The Metropolitan Revolution
How Cities and Metros Are Fixing Our Broken Politics and Fragile Economy
Across the US, cities and metropolitan areas are facing huge economic and competitive challenges that Washington won’t, or can’t, solve. The good news is that networks of metropolitan leaders – mayors, business and labor leaders, educators, and philanthropists – are stepping up and powering the nation forward. These state and local leaders are doing the hard work to grow more jobs and make their communities more prosperous, and they’re investing in infrastructure, making manufacturing a priority, and equipping workers with the skills they need.
In The Metropolitan Revolution, Bruce Katz and Jennifer Bradley highlight success stories and the people behind them.
- New York City: Efforts are under way to diversify the city’s vast economy
- Portland: Is selling the “sustainability” solutions it has perfected to other cities around the world
- Northeast Ohio: Groups are using industrial-age skills to invent new twenty-first-century materials, tools, and processes
- Houston: Modern settlement house helps immigrants climb the employment ladder
- Miami: Innovators are forging strong ties with Brazil and other nations
- Denver and Los Angeles: Leaders are breaking political barriers and building world-class metropolises
- Boston and Detroit: Innovation districts are hatching ideas to power these economies for the next century
The lessons in this book can help other cities meet their challenges. Change is happening, and every community in the country can benefit. Change happens where we live, and if leaders won’t do it, citizens should demand it.
The Metropolitan Revolution was named the 2014 Bronze Winner in Political Science from Foreword Review‘s IndieFab Awards.
Praise for The Metropolitan Revolution
“The Metropolitan Revolution upends conventional wisdom and makes the case for how our cities and metros are leading American change and progress: they are transforming our national economy, political conversation, and collective destiny from the bottom up like never before. A must-read for anyone working toward a brighter future for our cities and our nation.”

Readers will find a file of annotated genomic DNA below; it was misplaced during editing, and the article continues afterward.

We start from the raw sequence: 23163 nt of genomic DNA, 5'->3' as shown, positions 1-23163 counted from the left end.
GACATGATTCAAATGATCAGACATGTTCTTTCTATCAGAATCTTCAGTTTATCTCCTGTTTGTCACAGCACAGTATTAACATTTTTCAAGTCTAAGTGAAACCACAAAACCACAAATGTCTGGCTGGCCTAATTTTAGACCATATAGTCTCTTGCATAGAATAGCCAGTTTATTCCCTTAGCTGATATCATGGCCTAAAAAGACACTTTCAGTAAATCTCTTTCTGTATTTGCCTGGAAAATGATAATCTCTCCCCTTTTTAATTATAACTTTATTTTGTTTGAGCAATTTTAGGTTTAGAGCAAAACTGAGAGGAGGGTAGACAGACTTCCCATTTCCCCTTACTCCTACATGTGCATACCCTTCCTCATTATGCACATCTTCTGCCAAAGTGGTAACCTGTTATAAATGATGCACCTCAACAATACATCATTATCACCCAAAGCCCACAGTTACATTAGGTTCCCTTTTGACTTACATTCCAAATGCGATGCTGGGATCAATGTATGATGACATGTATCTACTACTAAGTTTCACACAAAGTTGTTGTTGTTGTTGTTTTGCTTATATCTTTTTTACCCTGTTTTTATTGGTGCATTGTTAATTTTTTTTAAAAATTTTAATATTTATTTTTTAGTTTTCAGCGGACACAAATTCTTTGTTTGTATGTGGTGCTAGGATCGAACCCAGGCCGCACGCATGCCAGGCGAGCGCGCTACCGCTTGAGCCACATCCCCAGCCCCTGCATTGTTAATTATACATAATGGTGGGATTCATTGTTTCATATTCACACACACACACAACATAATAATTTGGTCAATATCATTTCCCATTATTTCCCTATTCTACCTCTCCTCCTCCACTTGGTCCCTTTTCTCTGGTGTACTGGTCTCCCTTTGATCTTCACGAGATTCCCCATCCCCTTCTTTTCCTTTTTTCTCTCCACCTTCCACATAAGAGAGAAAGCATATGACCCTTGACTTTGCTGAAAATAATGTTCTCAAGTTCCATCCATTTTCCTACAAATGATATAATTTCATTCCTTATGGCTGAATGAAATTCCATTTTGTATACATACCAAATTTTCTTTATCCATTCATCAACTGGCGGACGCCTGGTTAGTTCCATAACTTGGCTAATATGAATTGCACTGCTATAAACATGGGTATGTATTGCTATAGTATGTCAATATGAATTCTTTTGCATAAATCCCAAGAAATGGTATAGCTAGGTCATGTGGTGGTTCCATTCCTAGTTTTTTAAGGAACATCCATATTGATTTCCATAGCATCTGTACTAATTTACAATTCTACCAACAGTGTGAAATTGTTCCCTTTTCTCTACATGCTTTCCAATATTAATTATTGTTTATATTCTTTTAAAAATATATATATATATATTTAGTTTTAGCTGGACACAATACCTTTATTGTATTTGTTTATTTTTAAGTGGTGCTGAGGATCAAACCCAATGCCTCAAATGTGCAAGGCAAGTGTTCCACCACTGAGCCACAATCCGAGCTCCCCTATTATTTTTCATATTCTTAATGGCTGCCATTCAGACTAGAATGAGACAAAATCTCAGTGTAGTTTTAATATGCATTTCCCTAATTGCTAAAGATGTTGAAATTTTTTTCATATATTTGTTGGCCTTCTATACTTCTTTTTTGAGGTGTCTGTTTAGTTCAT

—Mayor Cory Booker
“The Metropolitan Revolution builds on twenty years of studying metropolitan areas and hundreds of thousands of miles traveling to them around the globe, and the result is an exciting guide to the new world economy – urban, networked, innovative, collaborative, and driven by human potential.”
—Secretary of Housing and Urban Development, Henry G. Cisneros
“Being mayor of Chicago is the best job I’ve ever had in public life. Katz and Bradley totally get it: the real power to change America lies in our cities and metros.”
—Mayor Rahm Emanuel
“With paralysis in Washington, public policy solutions will come from successful metropolitan regions, the clinical trials of our future. We are well into this journey, but never has it been explained with such insight and analysis until The Metropolitan Revolution.”
—Governor Jon Huntsman
“Just when ‘by the people, for the people’ seems like an anachronism, cities are giving it new meaning, fueled by twenty-first century technology. Every citizen needs to understand the metropolitan revolution. If we change cities, we change the country.”
—Jennifer Pahlka, Founder and Executive Director, Code for America
“This book captures the energy and excitement bubbling up in cities across America. This is ‘do it yourself’ urbanism of the highest order, and it is altering our landscape and our country.”
—Janette Sadik-Khan, Commissioner, New York City Department of Transportation
“Through real-world examples, The Metropolitan Revolution brings to life how America’s cities and suburbs drive innovation to solve problems and seize opportunities. This book is a call to action beyond Washington, where metro leaders join together and simply get stuff done.”
—Mayor Scott Smith
“The Metropolitan Revolution is compelling reading on how our federal system is a powerful advantage in global competitiveness. This book is indispensable for business and elected leaders on realizing the economic potential of metropolitan areas for their citizens and the country.”
—Treasury Secretary, Robert E. Rubin